All the certificates had to be produced again at the hotel check-in late that Sunday evening but no hassle, I dropped my bags and made off to a restaurant. There I was again required to show my vaccination certificate, a ritual that is currently required pretty well everywhere in Italy.
The conference was great: more meals, regular proof of Covid status being required, but all good, then off to Venice by train. Here again, serious documentation protocols: identity and Covid status certificates to get into the station, and again through the ticket barriers, and again on the train itself. My electronic version often didn’t work with their hand-held scanner, so frequently much rummaging in my case, and then my briefcase, until I found the appropriate paper version.
And on and on this went as we progressed through the Venice protocols of hotel check-in and entry to restaurants. And my word weren’t they strict on the water-buses: no mask, no boarding. No argument.
All this is, of course, for our individual safety and our collective good, but it reminded me of a trip I took to China in 1978. At that time the country was pretty well closed to foreigners and very different from the China I recently lived in for three pre-Covid years. While Europe was colourful, the Chinese in that immediate post-Mao era wore only blue denim jackets and trousers irrespective of age and sex. Chinese nationals needed a special pass to travel by train from city to city. Courtesy of Covid-19, that situation now pertains across Europe: no pass, no train travel, and no movement across national boundaries without a ‘Passenger Locator Form’. I know this is as wise as it is necessary for the common good, but it certainly gives governments a very clear grasp on where we all are.
Indeed, nothing like it has been witnessed since the Nazi machine swept across Europe. By chance, as I travelled across Italy, I was reading a biography of that most evil of the Nazis, Reinhard Heydrich. His killing apparatus was efficient to chilling effect and all without any of our modern-day computerised systems. All by paper, the SS ‘machine’, with incredible administrative efficiency, established and maintained the most sophisticated human database hitherto seen. For vast swathes of the population, ruthlessly effective applied from the point of invasion to mass executions. There all comparison ends because, whatever the irritations, we fully understand that the benign governments of Europe are gathering and maintaining this information in the interests of its citizens. We are nevertheless being monitored in terms of our movement as never before in peacetime Europe.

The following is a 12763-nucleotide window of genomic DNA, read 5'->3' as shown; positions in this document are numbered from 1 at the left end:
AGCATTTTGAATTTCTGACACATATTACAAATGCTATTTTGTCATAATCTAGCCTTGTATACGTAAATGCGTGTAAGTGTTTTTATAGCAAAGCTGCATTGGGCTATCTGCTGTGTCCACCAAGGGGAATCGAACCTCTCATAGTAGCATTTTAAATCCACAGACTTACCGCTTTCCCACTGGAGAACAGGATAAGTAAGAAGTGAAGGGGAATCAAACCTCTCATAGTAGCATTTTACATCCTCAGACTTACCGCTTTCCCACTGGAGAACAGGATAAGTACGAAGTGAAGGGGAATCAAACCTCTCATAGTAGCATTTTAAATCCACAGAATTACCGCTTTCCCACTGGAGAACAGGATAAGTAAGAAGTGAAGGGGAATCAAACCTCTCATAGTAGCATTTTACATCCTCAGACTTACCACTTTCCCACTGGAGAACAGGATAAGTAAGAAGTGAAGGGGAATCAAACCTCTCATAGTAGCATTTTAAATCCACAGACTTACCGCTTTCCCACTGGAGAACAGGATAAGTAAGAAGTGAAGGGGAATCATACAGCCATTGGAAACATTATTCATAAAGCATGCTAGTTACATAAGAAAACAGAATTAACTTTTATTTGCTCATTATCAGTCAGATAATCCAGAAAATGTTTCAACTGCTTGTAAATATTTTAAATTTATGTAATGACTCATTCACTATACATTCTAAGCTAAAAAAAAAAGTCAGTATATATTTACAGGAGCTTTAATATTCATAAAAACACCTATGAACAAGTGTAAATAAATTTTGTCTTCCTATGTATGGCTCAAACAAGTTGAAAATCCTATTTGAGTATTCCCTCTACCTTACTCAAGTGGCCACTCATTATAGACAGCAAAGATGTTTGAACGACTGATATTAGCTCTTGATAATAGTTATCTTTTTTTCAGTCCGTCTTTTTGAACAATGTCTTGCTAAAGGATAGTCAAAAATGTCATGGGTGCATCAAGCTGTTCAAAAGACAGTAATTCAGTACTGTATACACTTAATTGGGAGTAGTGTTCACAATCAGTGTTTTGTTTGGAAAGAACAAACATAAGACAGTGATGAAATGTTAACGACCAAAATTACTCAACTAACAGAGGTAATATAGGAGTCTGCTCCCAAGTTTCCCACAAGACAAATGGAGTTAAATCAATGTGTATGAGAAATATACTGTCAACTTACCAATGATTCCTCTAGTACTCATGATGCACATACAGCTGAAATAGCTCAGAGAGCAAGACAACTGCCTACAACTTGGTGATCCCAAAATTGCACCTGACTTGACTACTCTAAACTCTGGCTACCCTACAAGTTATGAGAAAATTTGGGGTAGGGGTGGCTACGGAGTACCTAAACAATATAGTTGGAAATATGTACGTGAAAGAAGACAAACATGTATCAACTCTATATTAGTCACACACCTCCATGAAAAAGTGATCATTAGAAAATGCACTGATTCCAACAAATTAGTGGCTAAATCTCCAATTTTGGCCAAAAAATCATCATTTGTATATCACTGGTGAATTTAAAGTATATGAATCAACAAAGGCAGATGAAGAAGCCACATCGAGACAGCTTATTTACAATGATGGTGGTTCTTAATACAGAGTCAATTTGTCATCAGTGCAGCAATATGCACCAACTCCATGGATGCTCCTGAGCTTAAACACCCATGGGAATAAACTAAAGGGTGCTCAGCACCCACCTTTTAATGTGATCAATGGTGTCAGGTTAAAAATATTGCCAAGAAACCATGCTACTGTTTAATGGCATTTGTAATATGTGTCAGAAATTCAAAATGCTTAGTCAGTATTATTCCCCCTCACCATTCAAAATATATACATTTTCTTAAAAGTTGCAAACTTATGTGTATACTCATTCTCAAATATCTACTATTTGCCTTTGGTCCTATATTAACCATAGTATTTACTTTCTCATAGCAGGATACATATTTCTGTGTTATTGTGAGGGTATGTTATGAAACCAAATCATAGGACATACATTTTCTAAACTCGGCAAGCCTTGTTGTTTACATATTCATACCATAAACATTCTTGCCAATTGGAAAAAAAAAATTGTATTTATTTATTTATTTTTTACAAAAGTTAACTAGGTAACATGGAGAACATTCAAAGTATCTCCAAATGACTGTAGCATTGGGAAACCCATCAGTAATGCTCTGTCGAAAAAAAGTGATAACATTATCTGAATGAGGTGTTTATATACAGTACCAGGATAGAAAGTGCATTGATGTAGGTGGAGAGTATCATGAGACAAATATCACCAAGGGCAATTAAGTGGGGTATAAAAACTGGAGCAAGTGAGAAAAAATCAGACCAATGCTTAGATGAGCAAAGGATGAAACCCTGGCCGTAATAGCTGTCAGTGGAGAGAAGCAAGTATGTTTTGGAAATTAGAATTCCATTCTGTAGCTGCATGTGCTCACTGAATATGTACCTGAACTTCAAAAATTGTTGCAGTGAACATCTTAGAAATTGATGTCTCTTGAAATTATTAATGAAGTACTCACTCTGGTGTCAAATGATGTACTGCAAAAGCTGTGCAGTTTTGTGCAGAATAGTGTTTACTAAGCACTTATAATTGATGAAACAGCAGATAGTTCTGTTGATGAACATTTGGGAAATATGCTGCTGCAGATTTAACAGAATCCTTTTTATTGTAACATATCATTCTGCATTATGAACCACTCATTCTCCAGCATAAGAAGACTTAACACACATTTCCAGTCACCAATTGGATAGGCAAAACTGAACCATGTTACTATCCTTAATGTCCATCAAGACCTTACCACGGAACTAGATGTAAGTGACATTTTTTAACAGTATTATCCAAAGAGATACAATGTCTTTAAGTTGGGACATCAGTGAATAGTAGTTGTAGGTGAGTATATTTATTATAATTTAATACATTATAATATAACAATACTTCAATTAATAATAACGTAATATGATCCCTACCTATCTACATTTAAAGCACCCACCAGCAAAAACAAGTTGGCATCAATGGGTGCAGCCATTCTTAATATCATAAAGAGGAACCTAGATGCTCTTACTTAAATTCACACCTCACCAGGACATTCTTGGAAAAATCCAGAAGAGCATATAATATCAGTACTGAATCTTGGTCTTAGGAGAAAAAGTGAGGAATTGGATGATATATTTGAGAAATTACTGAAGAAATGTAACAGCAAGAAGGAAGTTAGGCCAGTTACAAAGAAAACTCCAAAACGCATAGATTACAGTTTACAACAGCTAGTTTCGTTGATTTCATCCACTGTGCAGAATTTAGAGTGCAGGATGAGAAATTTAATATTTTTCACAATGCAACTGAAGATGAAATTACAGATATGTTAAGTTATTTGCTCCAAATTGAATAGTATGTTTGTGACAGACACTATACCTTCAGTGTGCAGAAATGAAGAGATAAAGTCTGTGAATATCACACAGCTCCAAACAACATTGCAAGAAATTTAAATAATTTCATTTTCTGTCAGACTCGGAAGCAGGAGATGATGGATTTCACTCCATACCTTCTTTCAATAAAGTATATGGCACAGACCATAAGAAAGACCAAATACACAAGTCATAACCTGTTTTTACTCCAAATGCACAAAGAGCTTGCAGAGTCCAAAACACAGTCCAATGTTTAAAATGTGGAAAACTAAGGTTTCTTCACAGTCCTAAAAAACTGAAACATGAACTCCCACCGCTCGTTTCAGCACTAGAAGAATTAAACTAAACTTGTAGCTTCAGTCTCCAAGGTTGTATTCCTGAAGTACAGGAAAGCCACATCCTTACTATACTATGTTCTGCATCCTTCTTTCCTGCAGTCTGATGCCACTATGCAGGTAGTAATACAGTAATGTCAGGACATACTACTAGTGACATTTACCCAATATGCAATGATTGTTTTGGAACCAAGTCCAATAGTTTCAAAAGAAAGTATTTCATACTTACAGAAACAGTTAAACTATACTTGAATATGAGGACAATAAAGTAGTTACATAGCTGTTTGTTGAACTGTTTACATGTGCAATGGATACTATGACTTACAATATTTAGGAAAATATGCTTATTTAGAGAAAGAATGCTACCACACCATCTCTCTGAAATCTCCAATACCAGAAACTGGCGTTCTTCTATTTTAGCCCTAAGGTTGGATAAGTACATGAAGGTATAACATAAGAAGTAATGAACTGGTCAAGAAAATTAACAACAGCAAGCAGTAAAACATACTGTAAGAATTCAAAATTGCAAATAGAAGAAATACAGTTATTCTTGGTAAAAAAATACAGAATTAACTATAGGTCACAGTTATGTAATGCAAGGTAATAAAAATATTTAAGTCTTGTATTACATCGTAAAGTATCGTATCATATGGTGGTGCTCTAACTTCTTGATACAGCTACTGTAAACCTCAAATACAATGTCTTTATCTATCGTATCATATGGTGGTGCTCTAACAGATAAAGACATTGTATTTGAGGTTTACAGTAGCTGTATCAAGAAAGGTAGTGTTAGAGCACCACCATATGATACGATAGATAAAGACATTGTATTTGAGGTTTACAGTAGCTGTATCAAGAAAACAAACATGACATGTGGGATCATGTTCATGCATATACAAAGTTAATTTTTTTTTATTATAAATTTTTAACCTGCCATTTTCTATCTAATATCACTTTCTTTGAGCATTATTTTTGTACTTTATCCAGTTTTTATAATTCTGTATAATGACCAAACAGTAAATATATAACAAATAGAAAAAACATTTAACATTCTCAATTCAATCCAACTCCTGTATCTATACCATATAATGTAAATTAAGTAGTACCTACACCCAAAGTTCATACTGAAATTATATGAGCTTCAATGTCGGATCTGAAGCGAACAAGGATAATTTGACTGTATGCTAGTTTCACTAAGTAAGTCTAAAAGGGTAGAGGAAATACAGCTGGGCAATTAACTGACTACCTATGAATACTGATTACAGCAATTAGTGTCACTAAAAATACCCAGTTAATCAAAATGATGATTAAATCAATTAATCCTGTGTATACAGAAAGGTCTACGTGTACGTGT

Those chiefly responsible for the Nazi atrocities were ultimately brought to trial at Nuremburg and the worst of them were sentenced to death by hanging. Unluckily for them, that process was carried out with a bungling incompetence and inefficiency that contrasted starkly with that of their evil regime – all due to the Americans, who insisted that ‘their’ hangman be charged with responsibility for the first 10 top-level Nazi executions.
And so it was that Master Sergeant John C Woods was to deliver justice. He had neither the training nor the experience of his British counterpart, Albert Pierrepoint, who would carefully assess the weight of his charges to calculate the rope length, and thus a ‘drop’ sufficient to break the neck causing virtually instant death, without severing the head. Unlike Pierrepoint, who carried out over 400 executions in his 25-year career, Woods was clueless.
He was also an imposter. Abandoned by his parents shortly after birth, he dropped out of school in Kansas to join the US Navy. Finding that career unsuitable, he deserted, only to be caught and tried. He was then assessed as a ‘constitutional psychotic’ and dismissed, thereafter bouncing from one job to another until, at the outbreak of World War 2, he was drafted into the US Army as a combat engineer, eventually arriving in Normandy following the D-Day landings. There, death sentences of its own military for grievous crimes such as rape and murder were effected to maintain discipline, and Woods answered the Army’s call for a hangman during the invasion’s advance across Europe, apparently bungling a number of executions along the way.
He had lied about his experience at interview, claiming to have been an executioner in his home state of Oklahoma. Thus, it was that Joachim von Ribbentrop, the Foreign Minister who went to the gallows first (Hermann Goering having committed suicide) would take 14 minutes to die. Field Marshall Wilhelm Keitel would choke for nearly twice as long. And so on….
So however tempting it might be to liken our current frustrating paperwork and bureaucracy in these Covid-charged times to Europe under occupation, we shouldn’t forget that behind it are governments who ultimately care for their people’s wellbeing, one and all.
It was in fact very nice to be back ‘in Europe’.